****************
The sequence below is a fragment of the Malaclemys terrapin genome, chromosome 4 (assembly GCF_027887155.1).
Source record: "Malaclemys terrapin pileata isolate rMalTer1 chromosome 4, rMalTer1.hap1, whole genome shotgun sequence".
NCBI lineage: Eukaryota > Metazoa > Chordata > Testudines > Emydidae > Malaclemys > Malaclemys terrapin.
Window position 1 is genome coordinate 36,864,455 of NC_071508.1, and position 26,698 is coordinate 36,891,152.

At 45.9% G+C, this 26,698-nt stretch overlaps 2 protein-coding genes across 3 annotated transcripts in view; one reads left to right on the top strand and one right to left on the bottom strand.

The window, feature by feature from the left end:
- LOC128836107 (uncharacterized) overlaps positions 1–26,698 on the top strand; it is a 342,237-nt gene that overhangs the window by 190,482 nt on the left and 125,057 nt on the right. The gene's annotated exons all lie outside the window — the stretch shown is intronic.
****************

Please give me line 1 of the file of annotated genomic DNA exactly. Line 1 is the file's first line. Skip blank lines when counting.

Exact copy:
The sequence below is a fragment of the Malaclemys terrapin genome, chromosome 4 (assembly GCF_027887155.1).